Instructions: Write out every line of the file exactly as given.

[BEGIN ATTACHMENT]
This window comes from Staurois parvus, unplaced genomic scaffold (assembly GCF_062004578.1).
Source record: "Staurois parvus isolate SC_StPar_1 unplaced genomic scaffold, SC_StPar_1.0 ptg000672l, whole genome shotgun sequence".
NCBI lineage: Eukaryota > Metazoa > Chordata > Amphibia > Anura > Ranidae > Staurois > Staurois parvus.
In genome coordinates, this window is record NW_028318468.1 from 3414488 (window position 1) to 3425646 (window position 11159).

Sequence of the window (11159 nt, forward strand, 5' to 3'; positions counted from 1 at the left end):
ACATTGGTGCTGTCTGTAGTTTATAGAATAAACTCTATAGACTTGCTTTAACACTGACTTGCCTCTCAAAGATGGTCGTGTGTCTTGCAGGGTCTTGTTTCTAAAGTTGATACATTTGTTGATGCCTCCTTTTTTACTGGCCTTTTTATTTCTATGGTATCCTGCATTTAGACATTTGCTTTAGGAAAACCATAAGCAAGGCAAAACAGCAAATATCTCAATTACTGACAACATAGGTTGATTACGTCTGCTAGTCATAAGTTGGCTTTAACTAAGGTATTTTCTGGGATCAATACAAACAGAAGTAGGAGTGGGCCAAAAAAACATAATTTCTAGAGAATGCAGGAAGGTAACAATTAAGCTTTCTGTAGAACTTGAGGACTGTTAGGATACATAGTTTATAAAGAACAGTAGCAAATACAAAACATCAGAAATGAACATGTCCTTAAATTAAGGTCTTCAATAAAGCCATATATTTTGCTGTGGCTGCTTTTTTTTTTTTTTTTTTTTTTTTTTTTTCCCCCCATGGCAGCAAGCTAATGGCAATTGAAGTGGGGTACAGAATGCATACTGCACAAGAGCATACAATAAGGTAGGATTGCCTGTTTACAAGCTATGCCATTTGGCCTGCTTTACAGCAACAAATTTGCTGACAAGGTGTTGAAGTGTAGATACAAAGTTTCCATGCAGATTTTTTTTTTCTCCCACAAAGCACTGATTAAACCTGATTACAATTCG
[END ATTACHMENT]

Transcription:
This window comes from Staurois parvus, unplaced genomic scaffold (assembly GCF_062004578.1).
Source record: "Staurois parvus isolate SC_StPar_1 unplaced genomic scaffold, SC_StPar_1.0 ptg000672l, whole genome shotgun sequence".
NCBI lineage: Eukaryota > Metazoa > Chordata > Amphibia > Anura > Ranidae > Staurois > Staurois parvus.
In genome coordinates, this window is record NW_028318468.1 from 3414488 (window position 1) to 3425646 (window position 11159).

Sequence of the window (11159 nt, forward strand, 5' to 3'; positions counted from 1 at the left end):
ACATTGGTGCTGTCTGTAGTTTATAGAATAAACTCTATAGACTTGCTTTAACACTGACTTGCCTCTCAAAGATGGTCGTGTGTCTTGCAGGGTCTTGTTTCTAAAGTTGATACATTTGTTGATGCCTCCTTTTTTACTGGCCTTTTTATTTCTATGGTATCCTGCATTTAGACATTTGCTTTAGGAAAACCATAAGCAAGGCAAAACAGCAAATATCTCAATTACTGACAACATAGGTTGATTACGTCTGCTAGTCATAAGTTGGCTTTAACTAAGGTATTTTCTGGGATCAATACAAACAGAAGTAGGAGTGGGCCAAAAAAACATAATTTCTAGAGAATGCAGGAAGGTAACAATTAAGCTTTCTGTAGAACTTGAGGACTGTTAGGATACATAGTTTATAAAGAACAGTAGCAAATACAAAACATCAGAAATGAACATGTCCTTAAATTAAGGTCTTCAATAAAGCCATATATTTTGCTGTGGCTGCTTTTTTTTTTTTTTTTTTTTTTTTTTTTTCCCCCCATGGCAGCAAGCTAATGGCAATTGAAGTGGGGTACAGAATGCATACTGCACAAGAGCATACAATAAGGTAGGATTGCCTGTTTACAAGCTATGCCATTTGGCCTGCTTTACAGCAACAAATTTGCTGACAAGGTGTTGAAGTGTAGATACAAAGTTTCCATGCAGATTTTTTTTTTCTCCCACAAAGCACTGATTAAACCTGATTACAATTCG